It is my opinion both positions are wrong and lead to the high rate of “death by ministry.” It is deeply saddening that people in the church have such unrealistic expectations of their pastors. But its equally as sad that pastors allow their lives to be destroyed by their churches. What would happen to the church of America if pastors stood united and refused to work unless the pay and benefits were commensurate with the workload? I think a few very wonderful things would happen:

    – churches without a sustainable model would have to close their doors
    – those who are truly called would still find ways to minister
    – the health of remaining ministers and churches increases

    I wonder if such a movement by those called to the ministry might actually bring a true revival to the church of America. Churches who can’t afford (read: have unrealistic expectations of) a pastor would be forced to reevaluate their existence. They would either have to adjust their expectations or find God on their own. Many would realize they have been sitting in their seat for years with little to no interaction with Jesus. They might realize the emphasis of their church is to have a pastor who’s only job is to make them happy, satisfied, and comfortable. Perhaps they might realize they have neglected to do the work of the ministry themselves by ignoring the great commission to “go and make disciples.”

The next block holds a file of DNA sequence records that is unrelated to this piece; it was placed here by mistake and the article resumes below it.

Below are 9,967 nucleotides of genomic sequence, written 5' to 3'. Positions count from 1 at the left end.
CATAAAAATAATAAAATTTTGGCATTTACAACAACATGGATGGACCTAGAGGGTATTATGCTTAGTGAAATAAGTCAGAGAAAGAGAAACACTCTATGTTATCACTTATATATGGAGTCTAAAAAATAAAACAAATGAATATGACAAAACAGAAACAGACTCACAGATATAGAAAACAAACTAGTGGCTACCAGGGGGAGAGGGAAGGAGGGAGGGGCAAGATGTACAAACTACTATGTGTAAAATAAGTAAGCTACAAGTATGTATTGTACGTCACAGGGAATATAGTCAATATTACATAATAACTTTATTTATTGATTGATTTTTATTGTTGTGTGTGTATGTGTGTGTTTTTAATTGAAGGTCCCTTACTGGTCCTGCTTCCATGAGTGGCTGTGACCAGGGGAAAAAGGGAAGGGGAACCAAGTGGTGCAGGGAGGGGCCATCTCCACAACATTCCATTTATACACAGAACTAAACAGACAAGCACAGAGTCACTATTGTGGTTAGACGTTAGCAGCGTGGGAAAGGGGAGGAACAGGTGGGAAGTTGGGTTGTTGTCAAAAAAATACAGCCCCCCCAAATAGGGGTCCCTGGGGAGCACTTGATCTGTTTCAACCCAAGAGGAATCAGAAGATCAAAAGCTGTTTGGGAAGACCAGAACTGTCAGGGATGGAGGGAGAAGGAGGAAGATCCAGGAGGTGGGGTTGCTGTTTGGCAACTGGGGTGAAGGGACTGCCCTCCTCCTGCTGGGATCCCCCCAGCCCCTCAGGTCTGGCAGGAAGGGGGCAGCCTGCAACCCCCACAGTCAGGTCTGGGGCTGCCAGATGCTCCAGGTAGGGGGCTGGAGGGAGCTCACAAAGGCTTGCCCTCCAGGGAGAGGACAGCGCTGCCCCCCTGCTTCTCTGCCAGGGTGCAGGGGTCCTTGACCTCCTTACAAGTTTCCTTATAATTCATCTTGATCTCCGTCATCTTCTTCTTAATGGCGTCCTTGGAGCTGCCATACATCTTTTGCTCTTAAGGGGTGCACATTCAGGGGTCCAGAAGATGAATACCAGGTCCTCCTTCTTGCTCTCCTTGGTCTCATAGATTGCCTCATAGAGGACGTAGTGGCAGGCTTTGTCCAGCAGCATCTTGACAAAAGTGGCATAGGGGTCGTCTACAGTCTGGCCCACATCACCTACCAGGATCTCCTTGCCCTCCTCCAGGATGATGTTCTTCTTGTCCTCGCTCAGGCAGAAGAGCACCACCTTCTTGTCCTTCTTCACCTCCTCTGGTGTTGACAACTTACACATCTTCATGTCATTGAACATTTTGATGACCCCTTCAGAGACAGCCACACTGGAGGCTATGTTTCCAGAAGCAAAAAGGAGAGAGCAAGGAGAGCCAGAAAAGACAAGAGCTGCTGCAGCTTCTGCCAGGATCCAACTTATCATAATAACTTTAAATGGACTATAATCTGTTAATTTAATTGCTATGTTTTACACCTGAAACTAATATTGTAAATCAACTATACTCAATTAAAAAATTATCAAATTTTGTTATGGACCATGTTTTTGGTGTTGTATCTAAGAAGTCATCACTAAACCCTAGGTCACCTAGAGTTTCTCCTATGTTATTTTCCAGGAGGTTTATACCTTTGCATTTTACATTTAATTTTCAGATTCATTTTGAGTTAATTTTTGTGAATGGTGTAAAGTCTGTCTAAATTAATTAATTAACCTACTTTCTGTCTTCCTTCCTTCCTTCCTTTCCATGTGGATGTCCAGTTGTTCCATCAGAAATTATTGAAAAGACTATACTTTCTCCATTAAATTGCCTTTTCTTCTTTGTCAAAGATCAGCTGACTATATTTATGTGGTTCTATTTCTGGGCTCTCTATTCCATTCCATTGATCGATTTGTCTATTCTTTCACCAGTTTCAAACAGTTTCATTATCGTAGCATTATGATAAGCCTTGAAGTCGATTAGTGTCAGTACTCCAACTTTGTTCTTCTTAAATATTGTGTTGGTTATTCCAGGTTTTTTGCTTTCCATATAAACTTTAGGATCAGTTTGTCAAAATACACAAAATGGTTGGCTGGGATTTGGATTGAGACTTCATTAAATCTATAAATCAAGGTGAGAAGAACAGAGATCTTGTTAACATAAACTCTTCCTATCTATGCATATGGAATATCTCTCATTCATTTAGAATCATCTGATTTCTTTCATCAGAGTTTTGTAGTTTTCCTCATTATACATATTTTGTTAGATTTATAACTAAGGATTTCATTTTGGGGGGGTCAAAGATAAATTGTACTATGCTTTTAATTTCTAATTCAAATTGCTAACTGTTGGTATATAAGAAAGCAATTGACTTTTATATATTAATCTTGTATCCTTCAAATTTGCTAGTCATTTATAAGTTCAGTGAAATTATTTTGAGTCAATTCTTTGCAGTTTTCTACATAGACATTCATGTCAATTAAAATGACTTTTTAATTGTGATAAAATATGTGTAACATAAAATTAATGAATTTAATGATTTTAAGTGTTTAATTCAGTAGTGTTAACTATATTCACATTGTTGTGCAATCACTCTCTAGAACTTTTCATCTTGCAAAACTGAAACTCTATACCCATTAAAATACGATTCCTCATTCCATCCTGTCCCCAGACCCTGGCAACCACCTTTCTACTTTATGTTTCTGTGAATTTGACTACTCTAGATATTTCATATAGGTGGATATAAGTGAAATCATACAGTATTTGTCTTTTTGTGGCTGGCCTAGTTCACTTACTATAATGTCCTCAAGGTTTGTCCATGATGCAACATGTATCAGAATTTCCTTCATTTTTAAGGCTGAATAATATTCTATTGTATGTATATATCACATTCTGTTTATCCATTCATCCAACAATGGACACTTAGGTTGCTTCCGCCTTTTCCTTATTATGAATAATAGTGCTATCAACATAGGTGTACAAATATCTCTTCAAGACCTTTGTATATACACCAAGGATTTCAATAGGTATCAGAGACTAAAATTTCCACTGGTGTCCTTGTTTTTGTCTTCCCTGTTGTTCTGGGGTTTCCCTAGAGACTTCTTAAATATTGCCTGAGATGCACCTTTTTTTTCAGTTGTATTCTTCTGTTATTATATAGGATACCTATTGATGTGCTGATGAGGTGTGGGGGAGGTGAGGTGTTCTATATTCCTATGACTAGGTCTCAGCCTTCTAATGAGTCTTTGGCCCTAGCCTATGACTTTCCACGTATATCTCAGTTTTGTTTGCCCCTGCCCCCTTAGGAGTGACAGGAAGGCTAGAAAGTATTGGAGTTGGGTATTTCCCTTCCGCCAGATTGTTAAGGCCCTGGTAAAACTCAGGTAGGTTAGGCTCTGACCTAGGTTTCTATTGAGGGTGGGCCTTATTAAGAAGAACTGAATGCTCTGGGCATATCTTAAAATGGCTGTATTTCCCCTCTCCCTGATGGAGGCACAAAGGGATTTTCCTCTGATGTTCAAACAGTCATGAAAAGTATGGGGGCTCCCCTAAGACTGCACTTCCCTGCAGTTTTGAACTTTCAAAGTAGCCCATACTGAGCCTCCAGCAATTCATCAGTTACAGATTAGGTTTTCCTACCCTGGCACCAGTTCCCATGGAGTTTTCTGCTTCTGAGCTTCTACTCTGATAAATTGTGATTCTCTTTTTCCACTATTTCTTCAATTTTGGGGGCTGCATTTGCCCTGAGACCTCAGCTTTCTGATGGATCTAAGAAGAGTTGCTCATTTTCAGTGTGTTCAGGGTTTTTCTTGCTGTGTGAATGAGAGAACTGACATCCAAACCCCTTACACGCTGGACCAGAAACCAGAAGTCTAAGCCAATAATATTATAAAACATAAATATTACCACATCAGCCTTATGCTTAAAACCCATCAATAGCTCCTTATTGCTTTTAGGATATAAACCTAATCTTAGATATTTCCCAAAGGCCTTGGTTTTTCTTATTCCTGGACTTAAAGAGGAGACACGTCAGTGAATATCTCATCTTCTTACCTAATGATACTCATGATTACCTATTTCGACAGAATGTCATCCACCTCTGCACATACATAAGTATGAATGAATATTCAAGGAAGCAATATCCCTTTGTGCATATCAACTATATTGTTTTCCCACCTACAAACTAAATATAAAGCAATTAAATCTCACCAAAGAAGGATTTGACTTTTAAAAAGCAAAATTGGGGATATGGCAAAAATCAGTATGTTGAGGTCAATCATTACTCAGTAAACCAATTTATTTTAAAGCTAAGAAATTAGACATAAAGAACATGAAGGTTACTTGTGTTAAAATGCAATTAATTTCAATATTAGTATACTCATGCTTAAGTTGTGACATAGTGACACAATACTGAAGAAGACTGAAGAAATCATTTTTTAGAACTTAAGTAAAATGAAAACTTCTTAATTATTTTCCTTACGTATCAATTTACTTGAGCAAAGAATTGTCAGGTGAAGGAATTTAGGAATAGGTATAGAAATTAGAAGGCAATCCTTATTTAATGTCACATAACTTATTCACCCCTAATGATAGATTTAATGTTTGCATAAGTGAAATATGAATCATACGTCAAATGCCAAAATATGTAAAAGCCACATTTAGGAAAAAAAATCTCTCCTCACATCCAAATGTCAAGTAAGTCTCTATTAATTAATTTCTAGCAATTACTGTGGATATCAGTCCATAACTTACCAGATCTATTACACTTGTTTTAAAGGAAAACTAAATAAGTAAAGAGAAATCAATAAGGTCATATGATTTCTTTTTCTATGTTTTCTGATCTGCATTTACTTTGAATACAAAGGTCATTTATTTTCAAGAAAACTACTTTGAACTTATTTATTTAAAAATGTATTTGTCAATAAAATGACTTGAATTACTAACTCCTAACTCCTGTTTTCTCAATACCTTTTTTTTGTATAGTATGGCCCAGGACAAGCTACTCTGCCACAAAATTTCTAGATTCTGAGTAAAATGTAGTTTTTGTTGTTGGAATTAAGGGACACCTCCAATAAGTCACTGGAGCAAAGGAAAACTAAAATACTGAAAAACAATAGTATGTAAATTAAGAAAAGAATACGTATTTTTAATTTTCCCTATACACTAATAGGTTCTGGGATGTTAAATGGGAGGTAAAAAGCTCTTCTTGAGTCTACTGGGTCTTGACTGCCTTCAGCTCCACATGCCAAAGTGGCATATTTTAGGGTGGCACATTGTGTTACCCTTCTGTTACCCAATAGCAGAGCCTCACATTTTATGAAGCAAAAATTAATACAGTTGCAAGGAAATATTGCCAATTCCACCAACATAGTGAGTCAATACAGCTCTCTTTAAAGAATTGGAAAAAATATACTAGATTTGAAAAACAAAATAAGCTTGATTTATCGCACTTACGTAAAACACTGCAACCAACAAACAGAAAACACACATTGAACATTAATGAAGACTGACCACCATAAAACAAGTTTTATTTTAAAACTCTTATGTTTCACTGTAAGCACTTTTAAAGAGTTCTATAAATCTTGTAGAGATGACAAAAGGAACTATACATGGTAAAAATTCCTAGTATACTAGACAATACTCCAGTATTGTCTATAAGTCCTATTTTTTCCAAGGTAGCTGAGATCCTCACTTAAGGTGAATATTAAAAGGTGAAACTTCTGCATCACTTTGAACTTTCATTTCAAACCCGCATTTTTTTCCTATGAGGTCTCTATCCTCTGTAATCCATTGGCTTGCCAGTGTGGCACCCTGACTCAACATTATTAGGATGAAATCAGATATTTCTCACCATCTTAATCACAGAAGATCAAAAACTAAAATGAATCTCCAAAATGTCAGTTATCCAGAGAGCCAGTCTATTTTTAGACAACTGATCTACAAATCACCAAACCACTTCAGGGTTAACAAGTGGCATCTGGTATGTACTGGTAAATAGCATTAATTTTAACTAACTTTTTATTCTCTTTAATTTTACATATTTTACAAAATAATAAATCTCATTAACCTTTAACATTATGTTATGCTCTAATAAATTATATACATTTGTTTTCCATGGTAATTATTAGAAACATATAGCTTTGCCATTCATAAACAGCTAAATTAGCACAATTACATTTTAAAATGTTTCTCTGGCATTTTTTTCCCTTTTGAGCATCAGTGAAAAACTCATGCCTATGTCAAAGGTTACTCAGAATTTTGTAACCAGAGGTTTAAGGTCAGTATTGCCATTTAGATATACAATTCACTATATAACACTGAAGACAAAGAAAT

While being a pastor is demanding, challenging, difficult and rewarding, the choice between healthy and unhealthy ultimately lies with the pastor not the people. Sure he(or she) might be out of a job, but its still their choice.

  21. Hi Eugene,

    Thanks for writing this article. I’m a late 30s lead pastor. Love my church, and feel very supported by my staff and elders. Still, the article resonates deeply and here are my current struggles:

    1) Your listing of the multiple hats. This is huge. You can talk delegation all day long, but I think inherently, the guy speaking on Sunday is is perceived as the guy to go to for anything. The list of needed skills for a modern pastor is daunting!

    2) For many in my congregation, I am in three relationships: pastor, friend, taskmaster. Being a pastor taints every friendship within the church. Being the taskmaster adds tension. “Hello well meaning volunteer – remember when you said you’d do this thing and you’ve not done it? Yeah, oh and how about lunch on Friday?” Sucks, is the best word to describe that difficulty and I want to be frank here – it isn’t just difficult for me, but also for my friends. No other friend of theirs is also their pastor and taskmaster.